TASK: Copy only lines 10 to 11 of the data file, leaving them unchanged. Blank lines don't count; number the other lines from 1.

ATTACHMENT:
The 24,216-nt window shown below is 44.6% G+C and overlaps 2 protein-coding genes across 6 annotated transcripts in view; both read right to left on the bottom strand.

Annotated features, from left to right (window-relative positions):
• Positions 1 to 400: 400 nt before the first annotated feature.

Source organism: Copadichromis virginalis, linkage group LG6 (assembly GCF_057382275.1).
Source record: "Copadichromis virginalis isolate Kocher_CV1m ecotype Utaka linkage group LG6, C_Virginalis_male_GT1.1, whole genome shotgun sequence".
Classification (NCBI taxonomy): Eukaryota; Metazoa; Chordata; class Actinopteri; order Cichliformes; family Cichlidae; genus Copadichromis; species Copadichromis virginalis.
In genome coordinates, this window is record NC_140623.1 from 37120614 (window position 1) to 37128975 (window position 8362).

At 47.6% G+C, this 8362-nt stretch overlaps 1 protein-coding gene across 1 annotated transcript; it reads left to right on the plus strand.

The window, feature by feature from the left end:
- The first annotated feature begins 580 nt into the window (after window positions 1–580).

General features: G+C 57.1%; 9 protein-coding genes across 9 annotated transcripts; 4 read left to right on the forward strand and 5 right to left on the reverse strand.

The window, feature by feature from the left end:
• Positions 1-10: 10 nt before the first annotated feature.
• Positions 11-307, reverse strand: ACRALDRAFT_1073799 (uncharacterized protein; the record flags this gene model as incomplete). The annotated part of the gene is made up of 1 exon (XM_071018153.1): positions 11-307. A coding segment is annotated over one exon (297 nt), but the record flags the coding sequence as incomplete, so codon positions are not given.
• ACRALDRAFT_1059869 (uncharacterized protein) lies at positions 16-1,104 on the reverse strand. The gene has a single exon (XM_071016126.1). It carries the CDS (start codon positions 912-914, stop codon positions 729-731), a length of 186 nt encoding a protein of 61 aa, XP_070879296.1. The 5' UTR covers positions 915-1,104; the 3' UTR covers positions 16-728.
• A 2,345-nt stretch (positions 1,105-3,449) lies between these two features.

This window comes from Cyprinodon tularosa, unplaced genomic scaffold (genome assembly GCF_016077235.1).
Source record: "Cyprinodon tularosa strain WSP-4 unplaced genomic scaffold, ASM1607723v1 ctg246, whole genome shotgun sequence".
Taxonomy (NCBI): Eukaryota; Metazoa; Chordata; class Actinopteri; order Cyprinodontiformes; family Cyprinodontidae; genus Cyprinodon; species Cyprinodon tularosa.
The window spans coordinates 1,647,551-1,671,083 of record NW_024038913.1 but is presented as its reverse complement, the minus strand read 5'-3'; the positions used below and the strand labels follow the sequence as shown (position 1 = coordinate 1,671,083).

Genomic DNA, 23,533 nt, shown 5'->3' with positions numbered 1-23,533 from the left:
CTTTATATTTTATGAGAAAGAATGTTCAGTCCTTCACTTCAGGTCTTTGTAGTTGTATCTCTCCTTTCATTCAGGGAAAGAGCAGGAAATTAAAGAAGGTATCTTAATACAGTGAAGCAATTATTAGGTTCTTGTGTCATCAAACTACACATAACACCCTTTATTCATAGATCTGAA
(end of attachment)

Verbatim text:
- The first annotated feature begins 580 nt into the window (after window positions 1–580).

General features: G+C 57.1%; 9 protein-coding genes across 9 annotated transcripts; 4 read left to right on the forward strand and 5 right to left on the reverse strand.